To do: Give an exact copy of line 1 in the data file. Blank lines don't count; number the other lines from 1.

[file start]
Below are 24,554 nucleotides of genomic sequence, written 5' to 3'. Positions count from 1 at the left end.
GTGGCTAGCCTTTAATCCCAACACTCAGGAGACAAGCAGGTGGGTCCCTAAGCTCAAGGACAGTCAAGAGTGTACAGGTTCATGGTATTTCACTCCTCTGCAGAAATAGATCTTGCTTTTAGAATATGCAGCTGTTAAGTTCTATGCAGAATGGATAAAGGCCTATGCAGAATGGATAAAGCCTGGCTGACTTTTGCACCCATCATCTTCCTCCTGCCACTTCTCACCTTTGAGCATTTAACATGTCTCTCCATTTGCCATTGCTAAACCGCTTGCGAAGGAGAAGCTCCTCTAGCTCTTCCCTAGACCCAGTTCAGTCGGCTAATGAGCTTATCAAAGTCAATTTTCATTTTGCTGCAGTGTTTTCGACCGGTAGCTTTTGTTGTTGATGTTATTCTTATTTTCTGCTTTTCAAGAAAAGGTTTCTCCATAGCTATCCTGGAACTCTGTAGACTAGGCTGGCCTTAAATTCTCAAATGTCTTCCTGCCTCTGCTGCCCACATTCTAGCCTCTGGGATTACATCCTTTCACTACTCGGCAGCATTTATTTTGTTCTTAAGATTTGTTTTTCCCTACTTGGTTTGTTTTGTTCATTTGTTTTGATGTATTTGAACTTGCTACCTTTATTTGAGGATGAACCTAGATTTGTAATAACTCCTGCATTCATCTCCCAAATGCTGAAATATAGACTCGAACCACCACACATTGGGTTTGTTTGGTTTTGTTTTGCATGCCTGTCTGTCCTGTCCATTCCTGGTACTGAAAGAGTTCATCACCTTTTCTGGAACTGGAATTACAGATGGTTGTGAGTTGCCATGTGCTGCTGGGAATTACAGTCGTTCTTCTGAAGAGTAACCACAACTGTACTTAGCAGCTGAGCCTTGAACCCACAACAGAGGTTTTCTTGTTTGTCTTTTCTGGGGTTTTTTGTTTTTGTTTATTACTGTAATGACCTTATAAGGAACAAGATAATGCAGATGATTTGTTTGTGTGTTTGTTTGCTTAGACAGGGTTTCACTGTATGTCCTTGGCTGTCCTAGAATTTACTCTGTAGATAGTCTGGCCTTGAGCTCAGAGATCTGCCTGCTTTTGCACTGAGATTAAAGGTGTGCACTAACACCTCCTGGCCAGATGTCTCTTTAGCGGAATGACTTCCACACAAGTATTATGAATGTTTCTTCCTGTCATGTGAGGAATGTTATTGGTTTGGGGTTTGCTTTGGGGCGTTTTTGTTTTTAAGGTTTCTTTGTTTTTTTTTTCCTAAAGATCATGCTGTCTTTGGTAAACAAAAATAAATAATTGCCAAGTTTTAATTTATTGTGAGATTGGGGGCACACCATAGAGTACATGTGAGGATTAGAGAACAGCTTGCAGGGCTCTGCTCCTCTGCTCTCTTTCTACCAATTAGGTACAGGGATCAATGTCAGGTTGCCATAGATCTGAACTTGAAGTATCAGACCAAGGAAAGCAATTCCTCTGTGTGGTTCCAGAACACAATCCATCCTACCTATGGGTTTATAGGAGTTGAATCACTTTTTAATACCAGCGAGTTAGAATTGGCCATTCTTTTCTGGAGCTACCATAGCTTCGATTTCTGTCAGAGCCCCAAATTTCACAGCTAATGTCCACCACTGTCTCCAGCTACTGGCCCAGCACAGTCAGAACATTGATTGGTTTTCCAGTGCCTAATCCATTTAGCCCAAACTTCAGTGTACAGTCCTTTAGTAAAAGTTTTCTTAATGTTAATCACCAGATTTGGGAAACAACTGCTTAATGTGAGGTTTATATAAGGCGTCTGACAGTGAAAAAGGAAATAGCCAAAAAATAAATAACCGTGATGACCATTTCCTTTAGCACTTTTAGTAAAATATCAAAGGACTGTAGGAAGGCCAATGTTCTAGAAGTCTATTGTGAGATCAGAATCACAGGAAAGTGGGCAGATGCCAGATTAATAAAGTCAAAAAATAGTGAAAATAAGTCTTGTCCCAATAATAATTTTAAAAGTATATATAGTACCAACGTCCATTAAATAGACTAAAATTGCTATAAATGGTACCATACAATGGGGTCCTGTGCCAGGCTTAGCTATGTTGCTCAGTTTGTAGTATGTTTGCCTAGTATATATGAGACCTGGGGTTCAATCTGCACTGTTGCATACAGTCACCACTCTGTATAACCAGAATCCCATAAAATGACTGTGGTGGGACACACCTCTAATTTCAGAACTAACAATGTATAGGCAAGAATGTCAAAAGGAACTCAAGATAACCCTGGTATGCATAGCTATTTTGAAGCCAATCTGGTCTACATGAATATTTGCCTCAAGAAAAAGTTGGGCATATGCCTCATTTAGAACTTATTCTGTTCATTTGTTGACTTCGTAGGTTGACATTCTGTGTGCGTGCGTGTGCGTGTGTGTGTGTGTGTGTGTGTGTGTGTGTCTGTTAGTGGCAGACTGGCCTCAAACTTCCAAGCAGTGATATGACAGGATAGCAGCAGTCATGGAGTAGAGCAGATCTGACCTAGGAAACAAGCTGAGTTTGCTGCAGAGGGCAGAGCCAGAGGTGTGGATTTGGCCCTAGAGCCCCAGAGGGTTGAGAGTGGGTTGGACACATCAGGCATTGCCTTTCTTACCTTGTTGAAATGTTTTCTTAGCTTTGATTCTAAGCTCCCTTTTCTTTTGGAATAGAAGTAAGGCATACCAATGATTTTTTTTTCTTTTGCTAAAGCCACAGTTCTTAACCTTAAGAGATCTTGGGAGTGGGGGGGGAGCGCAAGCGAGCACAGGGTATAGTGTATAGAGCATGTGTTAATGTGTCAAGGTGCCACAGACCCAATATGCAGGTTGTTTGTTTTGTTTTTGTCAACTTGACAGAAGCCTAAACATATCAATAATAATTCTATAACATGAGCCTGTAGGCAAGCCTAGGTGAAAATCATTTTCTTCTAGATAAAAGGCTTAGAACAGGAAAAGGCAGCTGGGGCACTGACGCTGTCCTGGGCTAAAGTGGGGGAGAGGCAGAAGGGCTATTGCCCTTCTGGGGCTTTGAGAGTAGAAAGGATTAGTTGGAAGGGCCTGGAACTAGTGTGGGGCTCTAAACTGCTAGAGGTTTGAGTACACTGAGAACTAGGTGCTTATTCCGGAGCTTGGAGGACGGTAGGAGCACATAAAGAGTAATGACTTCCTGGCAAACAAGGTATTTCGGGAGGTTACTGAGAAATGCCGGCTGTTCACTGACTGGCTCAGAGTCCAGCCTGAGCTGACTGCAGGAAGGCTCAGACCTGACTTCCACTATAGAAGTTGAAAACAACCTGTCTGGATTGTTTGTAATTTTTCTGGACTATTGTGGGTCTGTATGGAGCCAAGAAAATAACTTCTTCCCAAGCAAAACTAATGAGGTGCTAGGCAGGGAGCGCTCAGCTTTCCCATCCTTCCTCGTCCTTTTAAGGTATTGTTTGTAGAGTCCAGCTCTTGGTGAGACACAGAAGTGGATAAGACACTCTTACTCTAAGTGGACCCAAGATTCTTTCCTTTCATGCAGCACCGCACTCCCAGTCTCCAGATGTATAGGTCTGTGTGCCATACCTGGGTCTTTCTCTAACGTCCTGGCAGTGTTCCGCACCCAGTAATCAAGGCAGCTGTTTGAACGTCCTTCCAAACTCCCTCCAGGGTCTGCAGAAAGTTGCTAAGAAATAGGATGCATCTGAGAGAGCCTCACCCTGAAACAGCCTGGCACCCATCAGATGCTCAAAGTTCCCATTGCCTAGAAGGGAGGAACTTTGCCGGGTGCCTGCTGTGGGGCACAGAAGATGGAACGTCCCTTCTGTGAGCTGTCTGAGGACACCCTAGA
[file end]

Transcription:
Below are 24,554 nucleotides of genomic sequence, written 5' to 3'. Positions count from 1 at the left end.